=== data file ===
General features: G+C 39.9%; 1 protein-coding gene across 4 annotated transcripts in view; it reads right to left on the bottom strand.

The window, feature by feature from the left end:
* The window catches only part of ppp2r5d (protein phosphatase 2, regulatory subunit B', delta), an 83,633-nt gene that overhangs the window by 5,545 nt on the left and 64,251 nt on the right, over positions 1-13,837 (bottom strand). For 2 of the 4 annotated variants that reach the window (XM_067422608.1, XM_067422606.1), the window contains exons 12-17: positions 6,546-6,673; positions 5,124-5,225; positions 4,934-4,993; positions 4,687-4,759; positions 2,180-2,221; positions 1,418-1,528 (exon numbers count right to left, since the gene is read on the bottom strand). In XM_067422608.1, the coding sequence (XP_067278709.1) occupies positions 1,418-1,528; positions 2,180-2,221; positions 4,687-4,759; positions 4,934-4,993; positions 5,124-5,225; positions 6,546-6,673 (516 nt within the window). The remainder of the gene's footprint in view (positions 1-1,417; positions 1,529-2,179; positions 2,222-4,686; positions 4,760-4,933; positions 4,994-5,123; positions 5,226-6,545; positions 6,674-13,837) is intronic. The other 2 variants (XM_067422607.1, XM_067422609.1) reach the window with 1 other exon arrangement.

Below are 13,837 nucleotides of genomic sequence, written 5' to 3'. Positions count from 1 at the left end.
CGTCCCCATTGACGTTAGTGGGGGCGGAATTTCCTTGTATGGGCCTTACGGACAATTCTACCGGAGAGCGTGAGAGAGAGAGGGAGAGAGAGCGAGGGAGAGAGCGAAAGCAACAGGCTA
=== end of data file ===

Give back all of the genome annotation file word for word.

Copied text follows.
General features: G+C 39.9%; 1 protein-coding gene across 4 annotated transcripts in view; it reads right to left on the bottom strand.

The window, feature by feature from the left end:
* The window catches only part of ppp2r5d (protein phosphatase 2, regulatory subunit B', delta), an 83,633-nt gene that overhangs the window by 5,545 nt on the left and 64,251 nt on the right, over positions 1-13,837 (bottom strand). For 2 of the 4 annotated variants that reach the window (XM_067422608.1, XM_067422606.1), the window contains exons 12-17: positions 6,546-6,673; positions 5,124-5,225; positions 4,934-4,993; positions 4,687-4,759; positions 2,180-2,221; positions 1,418-1,528 (exon numbers count right to left, since the gene is read on the bottom strand). In XM_067422608.1, the coding sequence (XP_067278709.1) occupies positions 1,418-1,528; positions 2,180-2,221; positions 4,687-4,759; positions 4,934-4,993; positions 5,124-5,225; positions 6,546-6,673 (516 nt within the window). The remainder of the gene's footprint in view (positions 1-1,417; positions 1,529-2,179; positions 2,222-4,686; positions 4,760-4,933; positions 4,994-5,123; positions 5,226-6,545; positions 6,674-13,837) is intronic. The other 2 variants (XM_067422607.1, XM_067422609.1) reach the window with 1 other exon arrangement.

Below are 13,837 nucleotides of genomic sequence, written 5' to 3'. Positions count from 1 at the left end.
CGTCCCCATTGACGTTAGTGGGGGCGGAATTTCCTTGTATGGGCCTTACGGACAATTCTACCGGAGAGCGTGAGAGAGAGAGGGAGAGAGAGCGAGGGAGAGAGCGAAAGCAACAGGCTA